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Tags: world health organization | healthcare | united nations | states rights

Don't Let WHO Rule U.S. Healthcare

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(AFP via Getty Images)

Larry Bell By Friday, 10 May 2024 08:31 AM EDT Current | Bio | Archive

Elon Musk was correct when he tweeted that “Countries should not cede authority to WHO” regarding proposed legal changes incorporated into its International Health Regulations (IHR). Those changes would become effective 10 months from now if a simple majority of the U.N. members approve.

The proposed new rules that will be presented during the World Health Assembly (May 27-June 1) face legitimate opposition over assaults on U.S. sovereignty in allowing U.N. bureaucrats to impose mandatory health and pandemic reporting, vaccinations, tracking, and other requirements that override national laws and state public health statutes.

Critics argue that the net effect of the proposed IHR amendments would be to confer authority to the WHO to create a legal and financial basis for the emergence of an elaborate, internationally coordinated bio-surveillance regime, including coordination and direction of vaccination policies unilaterally deemed a “public health emergency of international concern.”

Of special note is de facto license it grants the WHO to control and censor contradictory medical opinions as “misinformation.”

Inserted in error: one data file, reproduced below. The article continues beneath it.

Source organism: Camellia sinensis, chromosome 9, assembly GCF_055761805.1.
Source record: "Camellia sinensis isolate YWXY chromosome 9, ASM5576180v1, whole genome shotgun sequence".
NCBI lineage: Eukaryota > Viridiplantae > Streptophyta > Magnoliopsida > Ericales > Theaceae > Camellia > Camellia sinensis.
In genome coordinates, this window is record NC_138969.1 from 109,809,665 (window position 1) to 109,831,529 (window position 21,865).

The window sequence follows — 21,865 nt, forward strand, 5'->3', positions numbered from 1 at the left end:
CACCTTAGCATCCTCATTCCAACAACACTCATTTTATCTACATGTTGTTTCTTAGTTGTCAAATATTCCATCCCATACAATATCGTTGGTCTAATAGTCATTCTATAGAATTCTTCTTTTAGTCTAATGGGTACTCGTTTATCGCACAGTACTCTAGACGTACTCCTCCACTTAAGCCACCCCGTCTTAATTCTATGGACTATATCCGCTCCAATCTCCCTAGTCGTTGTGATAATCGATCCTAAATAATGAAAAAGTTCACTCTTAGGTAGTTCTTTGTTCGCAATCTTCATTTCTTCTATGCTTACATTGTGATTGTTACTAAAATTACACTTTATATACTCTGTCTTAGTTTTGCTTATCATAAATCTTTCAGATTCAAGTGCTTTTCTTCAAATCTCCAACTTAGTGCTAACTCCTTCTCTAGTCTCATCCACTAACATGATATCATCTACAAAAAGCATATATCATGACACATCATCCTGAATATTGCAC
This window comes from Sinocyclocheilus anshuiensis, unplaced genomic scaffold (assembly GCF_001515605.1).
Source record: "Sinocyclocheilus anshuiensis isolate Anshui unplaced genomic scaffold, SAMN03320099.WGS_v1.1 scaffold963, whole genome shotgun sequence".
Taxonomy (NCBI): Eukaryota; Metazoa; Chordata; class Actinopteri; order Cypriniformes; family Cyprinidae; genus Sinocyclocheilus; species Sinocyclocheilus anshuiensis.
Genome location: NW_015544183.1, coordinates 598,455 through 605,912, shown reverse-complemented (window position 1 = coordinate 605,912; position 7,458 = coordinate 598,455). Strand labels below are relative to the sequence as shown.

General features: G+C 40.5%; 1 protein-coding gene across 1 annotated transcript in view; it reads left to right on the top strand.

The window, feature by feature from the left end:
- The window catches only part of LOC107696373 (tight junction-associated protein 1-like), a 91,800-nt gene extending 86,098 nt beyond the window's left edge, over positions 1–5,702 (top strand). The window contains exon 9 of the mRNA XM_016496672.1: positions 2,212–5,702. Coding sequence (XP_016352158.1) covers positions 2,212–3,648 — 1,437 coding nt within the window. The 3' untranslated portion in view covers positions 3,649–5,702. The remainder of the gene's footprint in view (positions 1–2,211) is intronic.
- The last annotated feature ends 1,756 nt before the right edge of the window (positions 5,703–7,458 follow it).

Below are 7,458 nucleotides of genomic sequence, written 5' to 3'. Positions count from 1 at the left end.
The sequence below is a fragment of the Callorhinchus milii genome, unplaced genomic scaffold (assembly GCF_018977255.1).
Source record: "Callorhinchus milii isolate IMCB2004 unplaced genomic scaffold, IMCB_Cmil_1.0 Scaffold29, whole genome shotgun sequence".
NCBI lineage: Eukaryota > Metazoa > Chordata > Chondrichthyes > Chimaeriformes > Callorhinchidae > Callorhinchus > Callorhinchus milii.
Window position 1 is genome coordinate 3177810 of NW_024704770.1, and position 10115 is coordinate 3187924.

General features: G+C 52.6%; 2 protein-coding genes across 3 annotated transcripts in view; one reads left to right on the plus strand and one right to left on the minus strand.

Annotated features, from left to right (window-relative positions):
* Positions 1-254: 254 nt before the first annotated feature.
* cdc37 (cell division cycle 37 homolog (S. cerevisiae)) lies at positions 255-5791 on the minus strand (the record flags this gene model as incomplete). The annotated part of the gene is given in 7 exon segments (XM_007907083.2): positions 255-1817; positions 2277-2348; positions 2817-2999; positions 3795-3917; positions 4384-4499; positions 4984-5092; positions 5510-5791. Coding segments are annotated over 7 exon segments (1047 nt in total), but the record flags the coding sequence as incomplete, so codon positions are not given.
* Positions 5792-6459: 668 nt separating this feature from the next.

Page 23 of the proposed U.N. treaty states:

“The Parties commit to … tackle false, misleading, misinformation or disinformation, including through promotion of international cooperation. In that regard, each Party is encouraged to … [manage] infodemics … including social media; [and] identify the prevalence and profiles of misinformation…”

Disastrous WHO failures to provide accurate information about the origin and treatment of the COVID-19 pandemic should provide iron-clad reasoning for not ceding that self-governance authority to WHO bureaucrats.

Perhaps recall that former president Donald Trump cut ties with the WHO after it became apparent that China had used its considerable influence with the organization in delaying a warning about the virus’ lethality in 2020.

Despite contrary evidence, WHO Chief Tedros Adhanom Ghebreyesus continued to claim that international travel was safe even as China began to enforce draconian quarantines in 15 cities with a total population of about 50 million people.

WHO’s bad advice effectively spread COVID-19 internationally while attempting to allow China to slow its spread at home.

Speaking in the White House Rose Garden, Trump said Chinese officials "ignored their reporting obligations" to the WHO about the virus — "that has killed hundreds of thousands of people globally" — and pressured the agency to "mislead the world."

Secretary of State Mike Pompeo notified the U.N. in July 2020 that the U.S. was invoking its right to withdraw from the WHO treaty with one year’s notice.

On his first full day in office President Joe Biden wasted no time reversing Trump’s decision to pull out of the WHO, a federal policy which is being challenged in some state AGs and legislatures.

A group of 22 state attorneys general recently sent a letter to Biden stating that “We will resist any attempt to enable the WHO to directly or indirectly set policy for our citizens” because the rules “could pave the way for a “global surveillance infrastructure” and require signatory members to “cooperate, in accordance with national law, in preventing misinformation and disinformation.”